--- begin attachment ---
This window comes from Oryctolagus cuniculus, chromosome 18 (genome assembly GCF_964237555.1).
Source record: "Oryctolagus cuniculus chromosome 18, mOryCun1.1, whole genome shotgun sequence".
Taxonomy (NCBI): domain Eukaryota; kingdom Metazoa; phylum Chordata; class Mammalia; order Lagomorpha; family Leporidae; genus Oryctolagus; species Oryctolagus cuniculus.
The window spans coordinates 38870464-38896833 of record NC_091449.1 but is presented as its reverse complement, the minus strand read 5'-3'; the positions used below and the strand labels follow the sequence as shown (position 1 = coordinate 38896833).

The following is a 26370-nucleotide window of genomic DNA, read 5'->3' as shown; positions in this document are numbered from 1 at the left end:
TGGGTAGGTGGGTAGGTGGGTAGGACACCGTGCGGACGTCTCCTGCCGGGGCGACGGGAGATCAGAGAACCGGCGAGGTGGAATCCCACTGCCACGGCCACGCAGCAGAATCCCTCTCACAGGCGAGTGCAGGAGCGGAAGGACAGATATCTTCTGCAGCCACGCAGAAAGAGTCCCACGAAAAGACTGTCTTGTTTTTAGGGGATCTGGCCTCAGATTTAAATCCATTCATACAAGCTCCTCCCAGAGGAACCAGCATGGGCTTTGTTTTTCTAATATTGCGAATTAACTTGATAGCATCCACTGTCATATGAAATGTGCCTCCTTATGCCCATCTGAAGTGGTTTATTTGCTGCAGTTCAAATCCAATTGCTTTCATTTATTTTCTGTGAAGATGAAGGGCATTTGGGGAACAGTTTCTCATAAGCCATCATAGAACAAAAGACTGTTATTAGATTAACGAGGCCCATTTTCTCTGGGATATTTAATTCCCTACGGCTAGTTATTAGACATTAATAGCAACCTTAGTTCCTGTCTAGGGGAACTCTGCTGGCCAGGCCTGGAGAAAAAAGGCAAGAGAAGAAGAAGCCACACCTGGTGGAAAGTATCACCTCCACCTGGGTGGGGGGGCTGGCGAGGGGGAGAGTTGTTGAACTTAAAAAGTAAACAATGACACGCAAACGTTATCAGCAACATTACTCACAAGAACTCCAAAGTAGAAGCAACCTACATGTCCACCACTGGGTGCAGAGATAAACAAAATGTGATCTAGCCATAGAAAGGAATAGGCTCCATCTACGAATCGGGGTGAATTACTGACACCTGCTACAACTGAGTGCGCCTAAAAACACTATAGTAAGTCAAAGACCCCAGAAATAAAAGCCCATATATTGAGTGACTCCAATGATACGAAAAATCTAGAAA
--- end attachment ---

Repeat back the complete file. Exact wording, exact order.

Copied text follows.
This window comes from Oryctolagus cuniculus, chromosome 18 (genome assembly GCF_964237555.1).
Source record: "Oryctolagus cuniculus chromosome 18, mOryCun1.1, whole genome shotgun sequence".
Taxonomy (NCBI): domain Eukaryota; kingdom Metazoa; phylum Chordata; class Mammalia; order Lagomorpha; family Leporidae; genus Oryctolagus; species Oryctolagus cuniculus.
The window spans coordinates 38870464-38896833 of record NC_091449.1 but is presented as its reverse complement, the minus strand read 5'-3'; the positions used below and the strand labels follow the sequence as shown (position 1 = coordinate 38896833).

The following is a 26370-nucleotide window of genomic DNA, read 5'->3' as shown; positions in this document are numbered from 1 at the left end:
TGGGTAGGTGGGTAGGTGGGTAGGACACCGTGCGGACGTCTCCTGCCGGGGCGACGGGAGATCAGAGAACCGGCGAGGTGGAATCCCACTGCCACGGCCACGCAGCAGAATCCCTCTCACAGGCGAGTGCAGGAGCGGAAGGACAGATATCTTCTGCAGCCACGCAGAAAGAGTCCCACGAAAAGACTGTCTTGTTTTTAGGGGATCTGGCCTCAGATTTAAATCCATTCATACAAGCTCCTCCCAGAGGAACCAGCATGGGCTTTGTTTTTCTAATATTGCGAATTAACTTGATAGCATCCACTGTCATATGAAATGTGCCTCCTTATGCCCATCTGAAGTGGTTTATTTGCTGCAGTTCAAATCCAATTGCTTTCATTTATTTTCTGTGAAGATGAAGGGCATTTGGGGAACAGTTTCTCATAAGCCATCATAGAACAAAAGACTGTTATTAGATTAACGAGGCCCATTTTCTCTGGGATATTTAATTCCCTACGGCTAGTTATTAGACATTAATAGCAACCTTAGTTCCTGTCTAGGGGAACTCTGCTGGCCAGGCCTGGAGAAAAAAGGCAAGAGAAGAAGAAGCCACACCTGGTGGAAAGTATCACCTCCACCTGGGTGGGGGGGCTGGCGAGGGGGAGAGTTGTTGAACTTAAAAAGTAAACAATGACACGCAAACGTTATCAGCAACATTACTCACAAGAACTCCAAAGTAGAAGCAACCTACATGTCCACCACTGGGTGCAGAGATAAACAAAATGTGATCTAGCCATAGAAAGGAATAGGCTCCATCTACGAATCGGGGTGAATTACTGACACCTGCTACAACTGAGTGCGCCTAAAAACACTATAGTAAGTCAAAGACCCCAGAAATAAAAGCCCATATATTGAGTGACTCCAATGATACGAAAAATCTAGAAA